The Press Newspaper
Now that voters have approved an emergency operating levy, the Woodmore school board is turning its attention to a bond issue for the November ballot that would leverage state funding to help pay for the construction of a new building.
A resolution to proceed with putting a bond issue request on the Nov. 3 ballot was approved last week by the school board.
The resolution authorizes the district to issue bonds totaling about $19.5 million to be used for construction costs and to levy an additional 0.5-mill property tax that would be used for permanent improvement expenses if the new school is built.
If Woodmore voters support the local funding issue, the Ohio School Facilities Commission will provide funding for the balance of construction costs, which are estimated at $25.9 million.
The district is proposing to replace Woodmore Elementary School in Woodville and a wing of the high school in Elmore that houses grades seven and eight. The new school would include pre-kindergarten classes.
The school board and administration have said a new building would help the district realize additional operating savings.
Jane Garling, superintendent, said Woodmore Elementary has had flooding problems and needs a new boiler and roof. An extensive upgrade of the electrical system is also needed.
The new building would be constructed on property adjacent to the elementary school.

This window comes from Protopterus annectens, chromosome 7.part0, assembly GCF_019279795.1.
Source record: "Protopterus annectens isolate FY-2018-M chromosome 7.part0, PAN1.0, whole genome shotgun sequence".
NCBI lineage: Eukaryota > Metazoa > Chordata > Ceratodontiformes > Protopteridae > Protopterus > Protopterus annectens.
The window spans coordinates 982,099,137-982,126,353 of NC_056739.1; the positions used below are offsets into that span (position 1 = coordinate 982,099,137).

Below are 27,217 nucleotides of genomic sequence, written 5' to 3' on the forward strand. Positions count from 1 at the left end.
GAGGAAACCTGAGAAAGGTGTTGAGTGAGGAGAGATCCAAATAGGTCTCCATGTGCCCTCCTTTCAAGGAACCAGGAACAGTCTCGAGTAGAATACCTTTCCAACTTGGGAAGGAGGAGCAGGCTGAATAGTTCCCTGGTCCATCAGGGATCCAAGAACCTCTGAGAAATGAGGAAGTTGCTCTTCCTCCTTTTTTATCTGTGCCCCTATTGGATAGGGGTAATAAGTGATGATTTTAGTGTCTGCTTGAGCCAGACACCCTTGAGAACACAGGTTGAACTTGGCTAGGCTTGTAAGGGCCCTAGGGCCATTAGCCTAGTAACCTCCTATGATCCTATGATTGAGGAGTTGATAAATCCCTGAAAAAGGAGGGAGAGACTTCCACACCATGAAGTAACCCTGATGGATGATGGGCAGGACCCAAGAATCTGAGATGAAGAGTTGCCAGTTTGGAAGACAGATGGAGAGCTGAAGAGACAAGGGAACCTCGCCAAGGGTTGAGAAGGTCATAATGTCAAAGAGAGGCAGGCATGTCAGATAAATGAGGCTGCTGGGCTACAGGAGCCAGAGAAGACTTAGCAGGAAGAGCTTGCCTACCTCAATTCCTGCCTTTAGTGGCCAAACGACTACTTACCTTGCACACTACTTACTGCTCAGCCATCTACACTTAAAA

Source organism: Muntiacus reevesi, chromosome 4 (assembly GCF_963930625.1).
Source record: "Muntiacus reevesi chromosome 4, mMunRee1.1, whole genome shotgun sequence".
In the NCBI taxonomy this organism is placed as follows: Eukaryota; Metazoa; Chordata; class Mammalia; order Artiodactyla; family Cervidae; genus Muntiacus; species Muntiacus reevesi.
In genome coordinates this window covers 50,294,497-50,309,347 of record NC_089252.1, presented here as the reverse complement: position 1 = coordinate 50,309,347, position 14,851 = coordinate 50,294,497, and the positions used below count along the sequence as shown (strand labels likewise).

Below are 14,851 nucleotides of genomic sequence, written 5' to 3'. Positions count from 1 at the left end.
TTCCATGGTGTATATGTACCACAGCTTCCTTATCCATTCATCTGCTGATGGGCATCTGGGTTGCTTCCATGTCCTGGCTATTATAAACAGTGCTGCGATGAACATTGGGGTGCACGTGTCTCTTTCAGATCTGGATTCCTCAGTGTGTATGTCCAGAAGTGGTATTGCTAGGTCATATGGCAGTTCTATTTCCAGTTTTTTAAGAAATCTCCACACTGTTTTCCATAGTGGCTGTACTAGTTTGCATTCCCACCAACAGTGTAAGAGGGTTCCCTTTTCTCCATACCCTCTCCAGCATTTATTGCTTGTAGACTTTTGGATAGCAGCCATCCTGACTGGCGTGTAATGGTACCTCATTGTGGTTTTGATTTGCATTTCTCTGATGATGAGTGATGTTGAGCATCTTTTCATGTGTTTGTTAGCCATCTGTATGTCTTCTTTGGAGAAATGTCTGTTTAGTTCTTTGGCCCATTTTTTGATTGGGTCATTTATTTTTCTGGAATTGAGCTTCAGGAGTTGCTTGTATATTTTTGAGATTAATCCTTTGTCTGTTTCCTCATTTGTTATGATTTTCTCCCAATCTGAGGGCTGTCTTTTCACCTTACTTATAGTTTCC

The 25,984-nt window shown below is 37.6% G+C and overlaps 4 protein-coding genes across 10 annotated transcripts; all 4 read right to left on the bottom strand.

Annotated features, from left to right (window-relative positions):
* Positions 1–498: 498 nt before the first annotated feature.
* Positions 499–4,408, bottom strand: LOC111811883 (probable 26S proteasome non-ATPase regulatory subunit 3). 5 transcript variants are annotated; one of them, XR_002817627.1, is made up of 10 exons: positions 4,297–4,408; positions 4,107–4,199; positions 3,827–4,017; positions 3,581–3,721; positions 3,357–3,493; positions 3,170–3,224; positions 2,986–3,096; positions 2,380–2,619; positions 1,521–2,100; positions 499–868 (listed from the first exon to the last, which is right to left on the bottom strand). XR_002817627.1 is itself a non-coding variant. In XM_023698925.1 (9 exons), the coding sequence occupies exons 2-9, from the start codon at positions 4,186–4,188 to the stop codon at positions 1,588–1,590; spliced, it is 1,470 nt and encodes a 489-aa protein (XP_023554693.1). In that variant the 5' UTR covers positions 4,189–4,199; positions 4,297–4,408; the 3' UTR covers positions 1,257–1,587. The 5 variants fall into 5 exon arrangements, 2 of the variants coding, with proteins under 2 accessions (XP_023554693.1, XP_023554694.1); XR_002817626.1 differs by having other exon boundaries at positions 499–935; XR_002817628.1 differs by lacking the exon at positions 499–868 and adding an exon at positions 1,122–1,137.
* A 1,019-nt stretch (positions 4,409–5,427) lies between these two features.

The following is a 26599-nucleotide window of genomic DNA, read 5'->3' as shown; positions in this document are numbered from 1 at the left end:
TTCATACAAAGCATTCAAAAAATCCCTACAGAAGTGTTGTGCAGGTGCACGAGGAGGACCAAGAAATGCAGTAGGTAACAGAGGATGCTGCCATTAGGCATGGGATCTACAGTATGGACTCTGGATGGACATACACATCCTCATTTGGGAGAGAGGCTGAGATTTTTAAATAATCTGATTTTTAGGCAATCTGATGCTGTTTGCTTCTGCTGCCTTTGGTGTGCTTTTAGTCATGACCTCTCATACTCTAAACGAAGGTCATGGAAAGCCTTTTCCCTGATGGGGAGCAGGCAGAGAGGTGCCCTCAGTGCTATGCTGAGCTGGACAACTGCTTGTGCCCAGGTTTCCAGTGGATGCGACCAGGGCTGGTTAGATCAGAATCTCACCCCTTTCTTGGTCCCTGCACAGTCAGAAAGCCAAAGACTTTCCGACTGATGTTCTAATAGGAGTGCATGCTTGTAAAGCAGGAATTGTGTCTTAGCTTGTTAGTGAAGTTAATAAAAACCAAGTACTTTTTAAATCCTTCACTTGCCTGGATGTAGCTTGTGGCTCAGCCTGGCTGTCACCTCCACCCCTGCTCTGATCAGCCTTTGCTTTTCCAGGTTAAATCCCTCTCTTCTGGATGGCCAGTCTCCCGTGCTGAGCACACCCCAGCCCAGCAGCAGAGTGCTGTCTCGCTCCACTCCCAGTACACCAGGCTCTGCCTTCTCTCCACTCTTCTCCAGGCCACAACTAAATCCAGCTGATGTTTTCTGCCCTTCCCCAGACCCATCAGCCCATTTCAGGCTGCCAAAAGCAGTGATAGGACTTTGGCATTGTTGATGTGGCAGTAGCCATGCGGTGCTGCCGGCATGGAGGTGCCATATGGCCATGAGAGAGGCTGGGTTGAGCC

Earlier this month, voters approved a 5.9-mill, 5-year emergency levy: For – 716; Against – 630.
The board is letting a 4.9-mill levy expire at the end of the year.
In June, the board approved spending cuts totaling about $192,000 that are to remain in place even through voters approved the emergency levy.
The board will hold a special meeting Aug. 17 at 7 a.m. to hire supplemental staff and approve student handbooks. The next regular meeting will be Sept. 21 at 6:30 p.m.
In a prepared statement, the commissioners said the nursing home staff has “…restructured their operations and demonstrated that they can operate within their present revenue streams but those revenues are insufficient to maintain the building and its assets.”
The nursing home has bond debt of just under $3.4 million, according to the commissioners.
If approved by voters, the levy would, in effect, reinstate a 0.5-mill issue that expired last year and was used to retire the home’s debt and fund general operations.
The new levy, however, would be dedicated exclusively for debt retirement and maintenance and repair of capital equipment. It would not be used for wages and benefits.